Ivan Hewett presents the latest news and views from the world of music, including a discussion on the future of the Royal Liverpool Philharmonic in the light of Gerard Schwarz's appointment as music director.

Plus a report on musical life in the former republics of the Soviet Union.

20000326

As Deborah Warner's staging of the St John Passion opens at English National Opera, Ivan Hewett explores the powerful connections between music and theatre in Bach's music.

Plus a discussion on Pierre Boulez - 75 this week - as a force on the contemporary music scene.

20000402

Ivan Hewett discusses the mplications for music institutions around the country as the Arts Council of England devolves power to the regional arts boards.

Plus a report on how the 250th anniversary of Bach's death is being marked in his homeland.

20000409

Ivan Hewett investigates whether the new arts centre in Salford is what the region needs or whethr it is at risk of becoming a white elephant.

Plus a report from France about why the proposal to move Berlioz's remains to the Pantheon in Paris is causing such a political furore.

20000416

Ivan Hewett debates whether amateur music-making in this country is valued.

Plus an exploration of the extraordinary world of sound art, as a major exhibition opens at London's Hayward Gallery.

20000430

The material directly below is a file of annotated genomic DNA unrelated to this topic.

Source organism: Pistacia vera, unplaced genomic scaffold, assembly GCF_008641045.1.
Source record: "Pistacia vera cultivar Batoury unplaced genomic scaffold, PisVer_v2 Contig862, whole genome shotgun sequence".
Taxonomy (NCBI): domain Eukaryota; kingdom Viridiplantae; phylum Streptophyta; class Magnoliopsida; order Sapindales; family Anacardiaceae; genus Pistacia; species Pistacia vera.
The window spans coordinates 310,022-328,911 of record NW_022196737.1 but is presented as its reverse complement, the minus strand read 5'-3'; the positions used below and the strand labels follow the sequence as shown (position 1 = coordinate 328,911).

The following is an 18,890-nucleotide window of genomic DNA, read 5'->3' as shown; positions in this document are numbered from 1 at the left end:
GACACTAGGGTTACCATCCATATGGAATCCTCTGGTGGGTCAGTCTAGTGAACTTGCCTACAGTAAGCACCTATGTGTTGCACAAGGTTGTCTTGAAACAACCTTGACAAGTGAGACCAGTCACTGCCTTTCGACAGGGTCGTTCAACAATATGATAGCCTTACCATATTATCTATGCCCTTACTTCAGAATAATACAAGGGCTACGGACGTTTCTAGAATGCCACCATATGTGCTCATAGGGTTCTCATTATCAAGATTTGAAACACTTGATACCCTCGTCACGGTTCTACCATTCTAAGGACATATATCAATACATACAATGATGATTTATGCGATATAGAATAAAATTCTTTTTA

As a celebration of Gypsy music and arts opens at London's Barbican Centre, Ivan Hewett investigates whether Gypsy culture is still alive today.

Plus a report on a music project tackling racism among football supporters at Charlton Athletic.

20000507

As a major festival devoted to works inspired by impresario Sergei Diaghilev opens, Ivan Hewett investigates whether there is still a place in the modern world for old-fashioned music dictators.

Plus a report on the background to today's controversial performance by the Vienna Philharmonic under Simon Rattle at the site of the Mauthausen concentration camp.

20000521

Italian politics is currently taking turn to the right.

Ivan Hewett investigates how this may affect the country's musical life.

Plus a report on the reaction to the news that the three Paris-based symphony orchestras have all appointed new conductors, none of them French.

20000604

Ivan Hewett investigates a project in Ho Chi Minh City, Vietnam, where the opera house has just been restored, and investigates the work of the specialists who treat injured dancers.

20000611

Ivan Hewett investigates what community music will be like in the 21st century and how community musicians will develop their skills to meet new challenges.

Plus a report on the use of computers in the musical classroom.

Are computers just another tool, or do they inhibit musical originality?

20000618

Ivan Hewett talks to Andrew Porter, who this week gives the Hesse Lecture at the Aldeburgh Festival on the subject of the responsibilities and rewards of being a music critic.

What are critics for? And who reads them? Ivan Hewett discusses these questions with Andrew Porter and some of his colleagues, and talks to those who read the critics, and those who commission their work.

20000625

Ivan Hewett discovers the background to the recent controversial collaboration between the Berlin Philharmonic and a leading German rock band.

Plus a report on the recent conference in Iceland on music and national identity.

Does English music still sound English? And should it still try?